Military to apologize for Mohawk inclusion in counter-insurgency manual

Posted by admin on Dec 9th, 2010

By Greg Horn, Iori:Wase, Dec 09, 2010

The Canadian military is expected to formally apologize for including the Mohawk Warrior Society in a draft version of its counter-insurgency manual. The apology is expected to come in January or February.

A 2006 draft version of the military’s counter-insurgency manual was released publicly in March 2007. This manual included a reference to the Mohawk Warrior Society in a section that described different types of insurgencies. The offensing section was entitled “Overview of Insurgencies and Counter-Insurgencies.”

Native people across Canada immediately decried the inclusion, saying it was comparing Native groups – such as the Mohawk Warrior Society – with terrorist organizations like Hezbollah and the Taliban.

“An official apology for the inclusion of the Mohawk Warrior Society in a draft version of the counter-insurgency manual is expected to be delivered in the New Year,” Major R. Martell Thompson told Iorì:wase. “This apology is an important step in the relationship between the Canadian Forces and Canada’s Aboriginal community and the Army will ensure that it is delivered in an appropriate and respectful manner.”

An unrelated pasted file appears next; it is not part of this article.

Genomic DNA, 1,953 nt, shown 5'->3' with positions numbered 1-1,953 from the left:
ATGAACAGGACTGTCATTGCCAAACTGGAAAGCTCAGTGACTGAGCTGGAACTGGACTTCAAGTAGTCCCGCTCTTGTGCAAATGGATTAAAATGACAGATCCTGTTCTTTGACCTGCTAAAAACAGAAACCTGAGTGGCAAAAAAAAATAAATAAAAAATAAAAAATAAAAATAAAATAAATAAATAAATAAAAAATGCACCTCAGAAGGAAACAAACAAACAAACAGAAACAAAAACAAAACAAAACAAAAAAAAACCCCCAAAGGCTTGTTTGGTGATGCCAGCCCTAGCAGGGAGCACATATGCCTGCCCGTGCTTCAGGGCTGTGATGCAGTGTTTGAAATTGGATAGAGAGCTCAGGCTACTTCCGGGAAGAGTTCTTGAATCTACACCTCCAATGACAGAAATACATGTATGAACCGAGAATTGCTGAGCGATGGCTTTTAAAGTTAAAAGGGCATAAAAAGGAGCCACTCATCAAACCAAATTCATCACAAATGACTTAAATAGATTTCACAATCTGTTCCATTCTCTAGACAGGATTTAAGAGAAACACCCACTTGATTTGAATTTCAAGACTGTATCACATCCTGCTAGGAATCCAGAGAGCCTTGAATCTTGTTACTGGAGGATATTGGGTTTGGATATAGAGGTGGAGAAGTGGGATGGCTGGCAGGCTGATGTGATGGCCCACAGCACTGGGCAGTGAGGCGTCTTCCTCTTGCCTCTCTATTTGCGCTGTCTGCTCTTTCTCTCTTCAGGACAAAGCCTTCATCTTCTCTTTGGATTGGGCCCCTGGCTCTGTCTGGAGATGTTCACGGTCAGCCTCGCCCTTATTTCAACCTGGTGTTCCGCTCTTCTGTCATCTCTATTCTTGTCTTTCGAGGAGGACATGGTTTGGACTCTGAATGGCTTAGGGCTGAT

The military is being tight-lipped about the details of the apology though.

“I will not comment further on the details of this matter at this time,” Thompson said. “As we do not wish to diminish the significance of this historic event.”

Former Mohawk Council of Akwesasne council Chief Cheryl Jacobs began writing letters to Peter McKay, the National Defense Minister, demanding an apology for this inclusion.

“We understand that a mistake was made,” Thompson said. “We’re going to apologize and it is important that we get it right.”

The reference in the manual directly quoted the master’s thesis of military historian Timothy Winegard, who has also written a book on the 1990 Oka Crisis – which pitted Mohawks against the Canadian Military and the Surete du Quebec for 78 days.

“The rise of radical Native American organizations, such as the Mohawk Warrior Society, can be viewed as insurgencies with specific and limited airms,” Winegard wrote in his thesis, The Court of Last Resort: The 1990 Oka Crisis and the Canadian Forces. “Although they do not seek complete control of the federal government, they do seek particular political concessions in their relationship with national governments and control (either overt or covert) of political affairs at a local/reserve…level, through the threat of, or use of, violence.”

Comments are closed.